Writing Tips from Authors

It’s always fun to look around and see what writing advice authors have.  To start with I found an article about what authors who won the Nobel Prize for Literature had on writing. I found two helpful ones.

1. Make people believe in your story.
The Colombian author Gabriel Garcia Marquez received the Nobel Prize for Literature in 1982. The celebrated author of novels such as A Hundred Years of Solitude was also a journalist. When asked about the difference between journalism and writing fiction, Marquez answered thus:

‘In journalism just one fact that is false prejudices the entire work. In contrast, in fiction one single fact that is true gives legitimacy to the entire work. That’s the only difference, and it lies in the commitment of the writer. A novelist can do anything he wants so long as he makes people believe in it.’

2. Don’t focus on being done.
Of all the writing tips from authors, the advice John Steinbeck gave remains some of the best. In the Fall 1975 issue of The Paris Review (excerpted by The Atlantic here), Steinbeck wrote:

‘Abandon the idea that you are ever going to finish. Lose track of the 400 pages and write just one page for each day, it helps. Then when it gets finished, you are always surprised.’

Source: 8 Writing Tips from Authors Who Won the Nobel

I decided to keep looking and found a few more that are ones I find extremely helpful to my situation. They are as follows:

Protect the time and space in which you write. Keep everybody away from it, even the people who are most important to you.” — Zadie Smith

“Always carry a note-book. And I mean always. The short-term memory only retains information for three minutes; unless it is committed to paper you can lose an idea for ever.” — Will Self

Be your own editor/critic. Sympathetic but merciless!” — Joyce Carol Oates

“The main rule of writing is that if you do it with enough assurance and confidence, you’re allowed to do whatever you like. (That may be a rule for life as well as for writing. But it’s definitely true for writing.) So write your story as it needs to be written. Write it honestly, and tell it as best you can. I’m not sure that there are any other rules. Not ones that matter.” — Neil Gaiman

“Work on a computer that is disconnected from the internet.” — Zadie Smith

“The nearest I have to a rule is a Post-it on the wall in front of my desk saying ‘Faire et se taire’ (Flaubert), which I translate for myself as ‘Shut up and get on with it.’” — Helen Simpson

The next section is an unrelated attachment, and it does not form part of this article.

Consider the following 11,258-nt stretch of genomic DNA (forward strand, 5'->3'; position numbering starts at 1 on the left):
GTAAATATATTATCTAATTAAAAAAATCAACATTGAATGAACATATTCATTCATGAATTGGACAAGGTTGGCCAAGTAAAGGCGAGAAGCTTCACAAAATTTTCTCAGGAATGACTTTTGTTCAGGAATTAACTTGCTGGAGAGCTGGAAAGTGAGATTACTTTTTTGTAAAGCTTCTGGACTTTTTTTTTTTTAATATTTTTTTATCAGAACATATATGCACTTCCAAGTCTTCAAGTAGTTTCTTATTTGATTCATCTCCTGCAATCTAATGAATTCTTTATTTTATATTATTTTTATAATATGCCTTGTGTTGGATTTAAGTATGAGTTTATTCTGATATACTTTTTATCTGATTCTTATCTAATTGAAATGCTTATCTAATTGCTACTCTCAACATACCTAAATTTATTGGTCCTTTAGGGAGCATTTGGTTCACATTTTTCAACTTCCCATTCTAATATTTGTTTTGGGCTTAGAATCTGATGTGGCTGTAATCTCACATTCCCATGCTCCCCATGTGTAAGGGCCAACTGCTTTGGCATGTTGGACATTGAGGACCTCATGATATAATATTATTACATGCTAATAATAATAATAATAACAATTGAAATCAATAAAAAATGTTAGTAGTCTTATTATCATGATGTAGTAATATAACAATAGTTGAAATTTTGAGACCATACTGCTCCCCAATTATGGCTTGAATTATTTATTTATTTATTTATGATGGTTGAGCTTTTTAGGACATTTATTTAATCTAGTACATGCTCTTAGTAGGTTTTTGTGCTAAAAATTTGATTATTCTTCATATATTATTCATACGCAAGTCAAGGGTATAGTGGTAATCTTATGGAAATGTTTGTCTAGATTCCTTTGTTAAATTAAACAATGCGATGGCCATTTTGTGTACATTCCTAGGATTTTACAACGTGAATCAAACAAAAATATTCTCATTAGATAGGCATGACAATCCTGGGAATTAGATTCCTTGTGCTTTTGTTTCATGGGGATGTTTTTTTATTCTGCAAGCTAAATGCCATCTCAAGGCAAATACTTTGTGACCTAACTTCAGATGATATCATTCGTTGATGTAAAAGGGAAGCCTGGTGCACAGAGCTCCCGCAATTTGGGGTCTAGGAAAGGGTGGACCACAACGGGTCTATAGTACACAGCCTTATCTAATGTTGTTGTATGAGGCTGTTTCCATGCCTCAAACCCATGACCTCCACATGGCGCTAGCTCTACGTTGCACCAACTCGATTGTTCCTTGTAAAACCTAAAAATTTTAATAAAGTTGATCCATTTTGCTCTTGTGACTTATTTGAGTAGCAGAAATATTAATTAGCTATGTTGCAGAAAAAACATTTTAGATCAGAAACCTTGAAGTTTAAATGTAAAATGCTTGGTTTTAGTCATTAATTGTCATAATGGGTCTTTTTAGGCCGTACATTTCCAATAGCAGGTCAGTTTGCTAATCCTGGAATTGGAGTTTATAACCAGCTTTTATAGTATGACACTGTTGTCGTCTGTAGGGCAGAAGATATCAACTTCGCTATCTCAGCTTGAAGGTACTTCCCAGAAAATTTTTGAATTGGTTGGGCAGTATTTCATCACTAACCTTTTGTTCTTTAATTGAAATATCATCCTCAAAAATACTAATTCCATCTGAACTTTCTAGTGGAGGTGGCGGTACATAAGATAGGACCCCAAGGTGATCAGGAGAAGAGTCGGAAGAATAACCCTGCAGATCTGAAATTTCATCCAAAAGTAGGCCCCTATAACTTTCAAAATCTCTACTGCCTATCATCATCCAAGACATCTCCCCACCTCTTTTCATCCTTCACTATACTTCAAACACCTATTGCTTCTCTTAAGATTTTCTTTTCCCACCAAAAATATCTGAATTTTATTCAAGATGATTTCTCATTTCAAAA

Source: 20 Writing Tips from 12 Fiction Authors

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What Did You Call Me?

Have you heard of these authors?

  • Robert Galbraith
  • J.D. Robb
  • Anne Rampling
  • Richard Bachman

They are all authors you know well, but you can’t place their names. That’s because the list above gives the pseudonyms or pen names for very famous writers.

Robert Galbraith is J.K. Rowling.
J.D. is Nora Roberts.
Anne Rampling is Anne Rice.
Richard Bachman is Stephen King.

Pseudonym is derived from the Greek word pseudonymon which literally means false name. They are used to conceal one’s identify in many walks of life from business to criminal activity to fashion or sports, literature, religion, acting, etc. You can probably list a few you know right off hand.

Here’s a quick list I compiled. The person’s legal name is in parentheses. Source

Al Capone (Alphonse Gabriel Capone)
Babe Ruth (George Herman Ruth, Jr.)
Billy the Kid (William H. Bonney; born William Henry McCarty, Jr.)
Butch Cassidy (Robert LeRoy Parker)
Caligula (Gaius Julius Caesar Augustus Germanicus)
Coco Chanel (Gabrielle Bonheur Chanel)
Elizabeth Arden (Florence Nightingale Graham)
Estée Lauder (Josephine Esther Mentzer)
Kirk Douglas (Issur Danielovitch)
Malcolm X (Malcolm Little)
Mother Jones (Mary Harris Jones)
Mother Teresa (Agnes Gonxha Bojaxhiu)
Prince (Prince Rogers Nelson)
Rocky Marciano (Rocco Francis Marchegiano)
Shirley MacLaine (Shirley MacLean Beaty)
Sugar Ray Leonard (Ray Charles Leonard)
Sugar Ray Robinson (Walker Smith Jr.)
The Sundance Kid (Harry Alonzo Longabaugh)

So Why Use a Pseudonym?
Your name doesn’t fit the genre. Particularly in romance or science fiction, you may consider using an abbreviated name or something that doesn’t draw attention to your true identity. If you want to write erotica, this is true as well.

You want to conceal your real identity. When I started writing paranormal fantasy and the majority of my stories were about vampires, I elected to create a pseudonym. I wanted to be able to promote and discuss my books without posting anything about it on my social media pages. My family and friends have an idea of how weird I am, but they don’t know the overall range I bounce around in. 😛 Thus Ally Thomas was born. (In addition to a few other pseudonyms I write under.)

Your name is too hard to pronounce or spell. Before I married, my maiden name was difficult to spell. It was so bad, I had to create a story to go along with it to show how to put the name together.

You’ve been given a truly bad name to start with. Sometimes our parents don’t realize what they are doing with they give us an odd or unique first name or we happen to have an unusual family name. I happen to know one friend who named her first some after a demon and I’m not talking about the kid from the movie, The Omen.

You want to expand into other genres. It’s not really a well-known fact, but many male authors write romance or erotica. You wouldn’t guess that because they don’t use their legal names or a male pseudonym.